I used to be a closet Spring hater. In the ranking of seasons, my husband and I have always concurred that Spring is dead last. Before you think ill of me (or at least for this fact), let me hopefully redeem myself by saying it’s because I am an out-of-the-closet humidity hater.
Growing up in Pennsylvania and spending the better part of my adult years on the east coast or in the Midwest, Spring to me was not a romantic vision of rebirth, hope, and possibility, but a promise of heavy, sticky, bad hair days. Spring air flip-flopped between just enough chill to require a light jacket and just enough heat and moisture to require removal of said jacket. Just thinking of it now, I can feel cold sweat beads forming on my upper lip and my hair becoming swollen and unruly a la Rosanne Roseannadanna.
Here, however, in the paradoxical land of plenty of moisture yet little relative humidity (I still need someone to explain this to me), I rarely feel that the weather qualifies as humid. So, in the way that most normal people love Spring, as a welcome respite to many months of grey skies and cold days, a return of the birds’ songs of courtship, and the garden flaunting its ripe pregnant belly, I too have come to love it.
Thus far, our Spring has been spectacular. We’ve already passed the eighty degree mark (which I believe didn’t happen until August last year) and it would seem that there have been more sunny days than cloudy ones. Today the rain has returned and I’m actually relieved that I don’t need to get out to my garden to water this year’s newly planted seeds and starts.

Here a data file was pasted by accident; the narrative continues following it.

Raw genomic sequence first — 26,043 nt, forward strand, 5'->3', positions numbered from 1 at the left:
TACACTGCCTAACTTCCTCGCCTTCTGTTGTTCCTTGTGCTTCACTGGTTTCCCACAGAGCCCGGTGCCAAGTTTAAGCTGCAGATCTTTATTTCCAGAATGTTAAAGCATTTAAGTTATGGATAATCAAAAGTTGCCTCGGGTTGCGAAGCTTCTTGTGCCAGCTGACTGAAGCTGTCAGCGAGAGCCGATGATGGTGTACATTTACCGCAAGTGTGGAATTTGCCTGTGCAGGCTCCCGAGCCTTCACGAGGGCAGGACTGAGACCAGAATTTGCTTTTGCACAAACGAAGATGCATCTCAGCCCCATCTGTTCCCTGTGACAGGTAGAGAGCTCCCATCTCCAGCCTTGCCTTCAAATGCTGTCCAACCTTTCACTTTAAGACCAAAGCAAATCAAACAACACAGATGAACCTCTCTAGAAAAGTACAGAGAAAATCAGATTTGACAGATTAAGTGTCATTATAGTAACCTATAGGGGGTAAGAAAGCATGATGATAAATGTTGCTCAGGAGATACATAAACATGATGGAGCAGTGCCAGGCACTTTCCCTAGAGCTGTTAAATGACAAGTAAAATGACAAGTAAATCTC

I have to have a good chuckle about the fact that I’ve now written several garden posts – enough, in fact, to warrant a searchable category for “gardening.” Up until recently, I’d be about as likely to post photos of my flowers as I would to post nude pictures. As I’ve mentioned before, our existing garden has forced me into this role. Lest we want our property to get all Grey Gardens, it’s going to need some tending. Although I’ve come to it somewhat reluctantly, our garden has been a large part in realizing one of the primary reasons we moved here – to spend more time outside. And the garden definitely beckons (and often insists) that we get outdoors and give it some attention.
There are so many apt metaphors about gardens and Spring that point to the ephemeral nature of life, of rebirth and death, of hope and promise and of sheer abundance – and they are all present in my little patch of earth. Standing in the midst of all this, birds skittering about, hummingbirds at the feeder, grass needing to be mowed every other day, it can be hard to fathom that just a couple months ago and a few short months to come, its equal and opposing force – scarcity, darkness, quiet – awaits. The trick, I think, is to know that – to hold that knowledge in the midst of all this – but to fully enjoy Spring while it’s here. That, and to celebrate non-frizzy hair.
Lavender along the driveway. Our little taste of the Mediterranean.
The poppies are back! A couple years back I pulled them all out by mistake, thinking the foliage resembled dandelions.
A lover of anticipation much more than the culmination of something, I similarly love the moment right before a bud is about to burst, often more than the actual flower.
The bleeding heart (like the fuchsia below) is a plant that proves sometimes Mother Nature just likes to show off.
I had never seen a fuchsia ’til moving here. They look like little dangling earrings.
All the different shades of columbine.
Bachelor Buttons. I have a soft spot for blue flowers.
One of many Rhodies. Ours aren’t doing so well, but there are patches where they are thriving.
This one looks like it’s being served up on a platter.
Peony. Might be my favorite of the bunch. Like the poppy, I love it when it’s like this and about to burst. Unfortunately, the deer do, too.